Research by the San Franciso Federal Reserve shows every recession since 1955 has been preceded by a yield curve inversion, with one false positive in the 1960s when growth slowed, but the economy avoided an official recession.
Initially, yield curves flatten before they invert. Then, intermediate-term bond yields invert versus longer-term bond yields. Finally, yields on very short-term bills invert versus intermediate-term yields. Generally, inversions signal a recession anywhere from six months to two years in advance.
In March, the 10-year yield slipped below the 2-year yield, increasing the likelihood of a recession within that two-year window. This week, the much shorter 3-month bill yield finally inverted to the 10-year yield. That’s particularly important because the San Francisco Fed has concluded that the 10-year/3-month inversion is the best predictor of recession within one year.
If, as Twain said, history rhymes, then the current inversion means we’ll likely be in a recession next year.
The Smart Play
Consumer spending is the most significant contributor to GDP, accounting for about 70%. Therefore, financially healthy consumers are paramount to the economy sidestepping a recession.
Since early 2021, higher costs of living have hamstrung consumers as inflation has outstripped wage growth. Negative real wages have caused consumers to draw down personal savings and take on record levels of revolving credit, including credit card debt. This pressure is why Walmart and other big retailers said that spending on discretionary items was shifting to essentials earlier this year. It’s also why the consumer spending contribution to GDP has declined for three consecutive quarters.
Steady employment has offset some pain by keeping cash flowing into consumers' wallets. However, employment is a lagging indicator because employers hesitate to let go of workers they’ve invested in heavily. Only when C-suites determine economic weakness isn’t temporary do they bite the bullet and send pink slips.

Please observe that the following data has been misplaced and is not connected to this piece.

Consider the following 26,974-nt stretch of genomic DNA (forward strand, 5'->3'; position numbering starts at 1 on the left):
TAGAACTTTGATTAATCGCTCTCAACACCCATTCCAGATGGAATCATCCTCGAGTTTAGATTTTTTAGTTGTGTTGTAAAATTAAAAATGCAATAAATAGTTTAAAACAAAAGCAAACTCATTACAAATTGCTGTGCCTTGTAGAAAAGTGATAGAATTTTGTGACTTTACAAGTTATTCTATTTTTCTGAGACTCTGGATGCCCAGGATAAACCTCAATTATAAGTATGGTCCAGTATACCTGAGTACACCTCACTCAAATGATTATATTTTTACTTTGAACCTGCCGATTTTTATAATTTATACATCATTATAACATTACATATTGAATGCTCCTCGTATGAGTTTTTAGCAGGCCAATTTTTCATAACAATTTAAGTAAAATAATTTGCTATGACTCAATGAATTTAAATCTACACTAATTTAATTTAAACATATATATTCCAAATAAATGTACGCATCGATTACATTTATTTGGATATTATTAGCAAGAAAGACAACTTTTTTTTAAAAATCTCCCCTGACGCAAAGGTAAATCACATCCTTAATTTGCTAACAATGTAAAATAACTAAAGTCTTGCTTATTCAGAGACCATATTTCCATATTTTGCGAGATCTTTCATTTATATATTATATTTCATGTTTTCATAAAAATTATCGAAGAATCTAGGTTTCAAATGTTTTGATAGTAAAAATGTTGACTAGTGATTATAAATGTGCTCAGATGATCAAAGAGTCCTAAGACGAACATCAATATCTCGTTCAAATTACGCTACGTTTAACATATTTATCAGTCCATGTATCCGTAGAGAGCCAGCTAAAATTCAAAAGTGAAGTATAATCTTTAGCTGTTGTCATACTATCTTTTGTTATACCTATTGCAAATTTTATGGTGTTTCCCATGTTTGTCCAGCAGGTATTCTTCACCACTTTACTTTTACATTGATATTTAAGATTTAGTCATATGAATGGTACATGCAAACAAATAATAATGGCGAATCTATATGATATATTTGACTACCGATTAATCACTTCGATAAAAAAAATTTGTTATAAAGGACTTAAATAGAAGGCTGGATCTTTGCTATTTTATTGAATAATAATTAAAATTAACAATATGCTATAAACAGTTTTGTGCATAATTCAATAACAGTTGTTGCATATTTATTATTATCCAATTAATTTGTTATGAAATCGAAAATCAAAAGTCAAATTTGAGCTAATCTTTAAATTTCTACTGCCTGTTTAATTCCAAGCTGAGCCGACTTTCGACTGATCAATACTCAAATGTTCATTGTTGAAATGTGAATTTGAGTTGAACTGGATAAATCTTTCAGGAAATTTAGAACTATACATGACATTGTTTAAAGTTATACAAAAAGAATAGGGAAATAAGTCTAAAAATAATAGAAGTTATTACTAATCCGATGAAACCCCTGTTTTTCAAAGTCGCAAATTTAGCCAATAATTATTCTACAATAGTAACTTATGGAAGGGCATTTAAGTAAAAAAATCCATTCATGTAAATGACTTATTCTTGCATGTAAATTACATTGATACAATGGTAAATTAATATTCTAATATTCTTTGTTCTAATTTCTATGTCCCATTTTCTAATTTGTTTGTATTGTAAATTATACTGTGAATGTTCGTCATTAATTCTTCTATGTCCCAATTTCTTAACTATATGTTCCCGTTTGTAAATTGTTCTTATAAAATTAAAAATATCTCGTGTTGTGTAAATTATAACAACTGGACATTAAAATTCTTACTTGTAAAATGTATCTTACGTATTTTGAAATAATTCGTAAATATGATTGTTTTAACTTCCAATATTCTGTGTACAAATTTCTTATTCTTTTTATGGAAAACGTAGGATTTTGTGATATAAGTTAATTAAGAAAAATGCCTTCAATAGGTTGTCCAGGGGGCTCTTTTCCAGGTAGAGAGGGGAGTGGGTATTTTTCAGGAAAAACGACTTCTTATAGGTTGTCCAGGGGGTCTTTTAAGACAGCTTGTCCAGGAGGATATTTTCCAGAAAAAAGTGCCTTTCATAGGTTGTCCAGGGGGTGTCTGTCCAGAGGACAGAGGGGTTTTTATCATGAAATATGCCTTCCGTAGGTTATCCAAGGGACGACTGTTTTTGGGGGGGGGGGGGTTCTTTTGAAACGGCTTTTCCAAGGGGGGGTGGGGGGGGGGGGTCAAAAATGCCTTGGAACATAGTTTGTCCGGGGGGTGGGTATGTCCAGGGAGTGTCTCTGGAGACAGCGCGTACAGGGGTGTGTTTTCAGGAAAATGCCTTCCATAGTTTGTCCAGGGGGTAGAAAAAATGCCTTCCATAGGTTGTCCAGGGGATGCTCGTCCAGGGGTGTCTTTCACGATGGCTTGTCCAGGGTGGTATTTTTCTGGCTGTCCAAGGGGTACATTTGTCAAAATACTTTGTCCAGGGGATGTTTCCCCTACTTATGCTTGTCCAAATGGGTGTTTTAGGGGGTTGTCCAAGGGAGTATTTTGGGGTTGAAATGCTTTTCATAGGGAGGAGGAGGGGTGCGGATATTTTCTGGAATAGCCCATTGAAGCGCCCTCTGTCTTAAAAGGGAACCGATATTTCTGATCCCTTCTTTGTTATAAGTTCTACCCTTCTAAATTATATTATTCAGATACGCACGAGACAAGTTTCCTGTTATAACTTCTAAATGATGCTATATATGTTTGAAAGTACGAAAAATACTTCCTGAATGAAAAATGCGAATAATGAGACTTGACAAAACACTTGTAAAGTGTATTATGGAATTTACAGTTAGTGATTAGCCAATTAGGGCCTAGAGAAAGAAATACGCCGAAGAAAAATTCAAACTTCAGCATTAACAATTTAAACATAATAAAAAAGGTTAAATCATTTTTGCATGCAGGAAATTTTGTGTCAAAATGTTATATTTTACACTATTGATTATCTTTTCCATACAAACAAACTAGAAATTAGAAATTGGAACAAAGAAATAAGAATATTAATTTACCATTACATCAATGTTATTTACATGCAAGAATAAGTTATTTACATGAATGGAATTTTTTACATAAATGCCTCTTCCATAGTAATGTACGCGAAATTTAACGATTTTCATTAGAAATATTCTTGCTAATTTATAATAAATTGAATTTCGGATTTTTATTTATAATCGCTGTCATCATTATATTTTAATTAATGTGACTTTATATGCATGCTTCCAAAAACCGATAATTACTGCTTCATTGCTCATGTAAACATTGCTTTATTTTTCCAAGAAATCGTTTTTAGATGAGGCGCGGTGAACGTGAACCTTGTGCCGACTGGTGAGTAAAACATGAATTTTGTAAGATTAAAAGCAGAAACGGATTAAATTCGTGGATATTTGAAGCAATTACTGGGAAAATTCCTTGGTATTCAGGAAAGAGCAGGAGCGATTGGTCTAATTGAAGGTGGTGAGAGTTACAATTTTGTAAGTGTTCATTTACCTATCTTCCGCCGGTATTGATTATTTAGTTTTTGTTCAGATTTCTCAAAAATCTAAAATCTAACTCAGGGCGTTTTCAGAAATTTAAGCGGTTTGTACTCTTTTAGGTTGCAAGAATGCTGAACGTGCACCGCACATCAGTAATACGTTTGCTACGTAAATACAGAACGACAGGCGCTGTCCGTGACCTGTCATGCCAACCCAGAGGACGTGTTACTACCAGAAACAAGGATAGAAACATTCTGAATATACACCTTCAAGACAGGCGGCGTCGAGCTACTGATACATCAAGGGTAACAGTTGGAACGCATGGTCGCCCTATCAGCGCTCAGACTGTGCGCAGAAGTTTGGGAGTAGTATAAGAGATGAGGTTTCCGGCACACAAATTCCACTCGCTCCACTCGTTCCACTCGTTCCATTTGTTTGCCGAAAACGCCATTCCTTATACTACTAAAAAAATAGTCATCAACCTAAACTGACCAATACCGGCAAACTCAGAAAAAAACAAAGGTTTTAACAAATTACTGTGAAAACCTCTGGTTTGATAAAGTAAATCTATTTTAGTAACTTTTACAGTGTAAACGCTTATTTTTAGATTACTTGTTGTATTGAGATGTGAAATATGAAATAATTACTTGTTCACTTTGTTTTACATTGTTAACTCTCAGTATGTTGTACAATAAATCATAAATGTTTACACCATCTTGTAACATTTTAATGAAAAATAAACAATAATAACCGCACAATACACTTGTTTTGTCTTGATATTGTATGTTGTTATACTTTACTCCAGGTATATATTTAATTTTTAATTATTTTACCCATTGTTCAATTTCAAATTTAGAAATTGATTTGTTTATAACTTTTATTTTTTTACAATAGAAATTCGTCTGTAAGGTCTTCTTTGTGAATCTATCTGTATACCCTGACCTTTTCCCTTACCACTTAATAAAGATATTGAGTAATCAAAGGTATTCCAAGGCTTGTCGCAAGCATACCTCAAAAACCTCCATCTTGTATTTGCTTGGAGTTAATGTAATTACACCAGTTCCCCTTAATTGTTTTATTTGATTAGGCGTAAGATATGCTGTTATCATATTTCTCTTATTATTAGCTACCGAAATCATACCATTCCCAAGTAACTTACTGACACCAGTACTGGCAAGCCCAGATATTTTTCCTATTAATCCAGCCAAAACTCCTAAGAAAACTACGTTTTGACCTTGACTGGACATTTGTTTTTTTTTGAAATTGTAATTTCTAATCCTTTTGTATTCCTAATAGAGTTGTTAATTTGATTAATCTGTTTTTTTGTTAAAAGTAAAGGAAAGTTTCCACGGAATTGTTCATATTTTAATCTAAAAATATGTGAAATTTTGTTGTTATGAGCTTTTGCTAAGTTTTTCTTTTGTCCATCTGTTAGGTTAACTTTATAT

For this reason, investors should watch the unemployment rate closely. If jobs remain sticky, and the Central Bank’s rate hikes this year tamp down inflation, then perhaps, real wages will improve, taking the brake off consumer spending. Perhaps, this isn’t far-fetched given year-over-year inflation comparisons get ‘easier’ next year. Next year, there could be a tailwind to jobs from increased spending associated with the Infrastructure bill and the misleadingly named Inflation reduction act.
The big question for investors is whether recession risk provides enough incentive for the Federal Reserve to press pause on future rate increases. This so-called pivot from hawkish to dovish policy has been a driving force in bear market rallies this year.
The odds overwhelmingly favor a 0.75% hike next week, followed by another increase of 0.25% to 0.75% in December. After that, decisions should be increasingly data-dependent. If GDP weakens again and unemployment climbs, the path to higher stock prices could be clearer if it causes the Fed to go to the sidelines.
I’ve shared the following table from Martin Zweig’s 1997 book, Winning on Wall Street, many times this year. It shows how much more likely stocks deliver positive returns when the Federal Reserve is friendly (cutting rates) versus unfriendly (raising rates).
Unfortunately, this year's pace of hikes has Zweig’s indicator in the “extremely bearish” camp. Investors can get more aggressive when that changes. Until then, continue to embrace risk control strategies, such as dollar cost averaging into a major market index if you’re a long-term investor, and play defensively, using progressive exposure and stop losses if you’re an active investor.